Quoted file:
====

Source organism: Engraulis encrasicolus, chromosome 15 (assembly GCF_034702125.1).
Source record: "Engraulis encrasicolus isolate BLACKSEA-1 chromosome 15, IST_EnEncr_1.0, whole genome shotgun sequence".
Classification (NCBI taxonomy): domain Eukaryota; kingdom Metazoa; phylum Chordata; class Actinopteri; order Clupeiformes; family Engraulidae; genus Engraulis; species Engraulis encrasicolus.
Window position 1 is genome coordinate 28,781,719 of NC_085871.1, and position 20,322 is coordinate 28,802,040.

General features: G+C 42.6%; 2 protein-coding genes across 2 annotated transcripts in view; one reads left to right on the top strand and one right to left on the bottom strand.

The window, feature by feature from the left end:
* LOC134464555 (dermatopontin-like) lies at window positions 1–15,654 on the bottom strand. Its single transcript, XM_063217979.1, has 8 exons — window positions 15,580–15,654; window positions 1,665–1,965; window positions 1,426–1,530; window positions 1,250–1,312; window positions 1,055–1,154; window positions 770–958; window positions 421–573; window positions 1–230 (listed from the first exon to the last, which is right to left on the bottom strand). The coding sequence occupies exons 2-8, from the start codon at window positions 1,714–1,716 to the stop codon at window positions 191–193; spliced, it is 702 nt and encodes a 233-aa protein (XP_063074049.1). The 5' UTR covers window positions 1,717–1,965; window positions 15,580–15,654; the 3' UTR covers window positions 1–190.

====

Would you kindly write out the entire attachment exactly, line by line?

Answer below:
Source organism: Engraulis encrasicolus, chromosome 15 (assembly GCF_034702125.1).
Source record: "Engraulis encrasicolus isolate BLACKSEA-1 chromosome 15, IST_EnEncr_1.0, whole genome shotgun sequence".
Classification (NCBI taxonomy): domain Eukaryota; kingdom Metazoa; phylum Chordata; class Actinopteri; order Clupeiformes; family Engraulidae; genus Engraulis; species Engraulis encrasicolus.
Window position 1 is genome coordinate 28,781,719 of NC_085871.1, and position 20,322 is coordinate 28,802,040.

General features: G+C 42.6%; 2 protein-coding genes across 2 annotated transcripts in view; one reads left to right on the top strand and one right to left on the bottom strand.

The window, feature by feature from the left end:
* LOC134464555 (dermatopontin-like) lies at window positions 1–15,654 on the bottom strand. Its single transcript, XM_063217979.1, has 8 exons — window positions 15,580–15,654; window positions 1,665–1,965; window positions 1,426–1,530; window positions 1,250–1,312; window positions 1,055–1,154; window positions 770–958; window positions 421–573; window positions 1–230 (listed from the first exon to the last, which is right to left on the bottom strand). The coding sequence occupies exons 2-8, from the start codon at window positions 1,714–1,716 to the stop codon at window positions 191–193; spliced, it is 702 nt and encodes a 233-aa protein (XP_063074049.1). The 5' UTR covers window positions 1,717–1,965; window positions 15,580–15,654; the 3' UTR covers window positions 1–190.